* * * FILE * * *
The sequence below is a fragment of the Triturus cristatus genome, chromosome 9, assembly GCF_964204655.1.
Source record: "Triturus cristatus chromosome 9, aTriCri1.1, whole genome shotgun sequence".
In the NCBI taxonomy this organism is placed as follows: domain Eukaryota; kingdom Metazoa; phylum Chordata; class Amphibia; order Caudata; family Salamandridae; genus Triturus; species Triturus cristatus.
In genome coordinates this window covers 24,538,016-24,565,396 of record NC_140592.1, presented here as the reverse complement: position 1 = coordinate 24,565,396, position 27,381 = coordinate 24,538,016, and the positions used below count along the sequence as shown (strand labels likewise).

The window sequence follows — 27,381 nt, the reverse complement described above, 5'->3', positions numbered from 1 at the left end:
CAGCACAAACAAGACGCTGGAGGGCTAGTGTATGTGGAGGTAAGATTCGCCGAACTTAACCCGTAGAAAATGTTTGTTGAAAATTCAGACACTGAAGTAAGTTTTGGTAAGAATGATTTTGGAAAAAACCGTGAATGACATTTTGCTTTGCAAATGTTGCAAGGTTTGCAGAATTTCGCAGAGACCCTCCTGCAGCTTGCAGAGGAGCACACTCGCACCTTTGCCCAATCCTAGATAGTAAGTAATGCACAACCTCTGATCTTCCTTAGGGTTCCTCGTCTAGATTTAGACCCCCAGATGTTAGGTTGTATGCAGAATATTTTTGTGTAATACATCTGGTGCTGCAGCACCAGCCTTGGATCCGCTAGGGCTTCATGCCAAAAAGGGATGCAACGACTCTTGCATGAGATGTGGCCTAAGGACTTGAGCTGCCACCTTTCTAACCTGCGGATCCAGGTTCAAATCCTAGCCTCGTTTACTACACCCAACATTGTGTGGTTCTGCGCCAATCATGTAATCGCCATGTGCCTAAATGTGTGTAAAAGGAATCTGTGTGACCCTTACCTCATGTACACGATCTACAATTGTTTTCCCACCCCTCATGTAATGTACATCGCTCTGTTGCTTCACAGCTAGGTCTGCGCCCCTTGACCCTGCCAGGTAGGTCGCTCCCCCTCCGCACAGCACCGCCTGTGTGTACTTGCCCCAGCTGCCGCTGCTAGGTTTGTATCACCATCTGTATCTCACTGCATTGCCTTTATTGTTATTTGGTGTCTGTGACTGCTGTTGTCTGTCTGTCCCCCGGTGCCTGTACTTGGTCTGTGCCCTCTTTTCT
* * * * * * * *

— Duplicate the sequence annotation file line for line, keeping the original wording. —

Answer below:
The sequence below is a fragment of the Triturus cristatus genome, chromosome 9, assembly GCF_964204655.1.
Source record: "Triturus cristatus chromosome 9, aTriCri1.1, whole genome shotgun sequence".
In the NCBI taxonomy this organism is placed as follows: domain Eukaryota; kingdom Metazoa; phylum Chordata; class Amphibia; order Caudata; family Salamandridae; genus Triturus; species Triturus cristatus.
In genome coordinates this window covers 24,538,016-24,565,396 of record NC_140592.1, presented here as the reverse complement: position 1 = coordinate 24,565,396, position 27,381 = coordinate 24,538,016, and the positions used below count along the sequence as shown (strand labels likewise).

The window sequence follows — 27,381 nt, the reverse complement described above, 5'->3', positions numbered from 1 at the left end:
CAGCACAAACAAGACGCTGGAGGGCTAGTGTATGTGGAGGTAAGATTCGCCGAACTTAACCCGTAGAAAATGTTTGTTGAAAATTCAGACACTGAAGTAAGTTTTGGTAAGAATGATTTTGGAAAAAACCGTGAATGACATTTTGCTTTGCAAATGTTGCAAGGTTTGCAGAATTTCGCAGAGACCCTCCTGCAGCTTGCAGAGGAGCACACTCGCACCTTTGCCCAATCCTAGATAGTAAGTAATGCACAACCTCTGATCTTCCTTAGGGTTCCTCGTCTAGATTTAGACCCCCAGATGTTAGGTTGTATGCAGAATATTTTTGTGTAATACATCTGGTGCTGCAGCACCAGCCTTGGATCCGCTAGGGCTTCATGCCAAAAAGGGATGCAACGACTCTTGCATGAGATGTGGCCTAAGGACTTGAGCTGCCACCTTTCTAACCTGCGGATCCAGGTTCAAATCCTAGCCTCGTTTACTACACCCAACATTGTGTGGTTCTGCGCCAATCATGTAATCGCCATGTGCCTAAATGTGTGTAAAAGGAATCTGTGTGACCCTTACCTCATGTACACGATCTACAATTGTTTTCCCACCCCTCATGTAATGTACATCGCTCTGTTGCTTCACAGCTAGGTCTGCGCCCCTTGACCCTGCCAGGTAGGTCGCTCCCCCTCCGCACAGCACCGCCTGTGTGTACTTGCCCCAGCTGCCGCTGCTAGGTTTGTATCACCATCTGTATCTCACTGCATTGCCTTTATTGTTATTTGGTGTCTGTGACTGCTGTTGTCTGTCTGTCCCCCGGTGCCTGTACTTGGTCTGTGCCCTCTTTTCT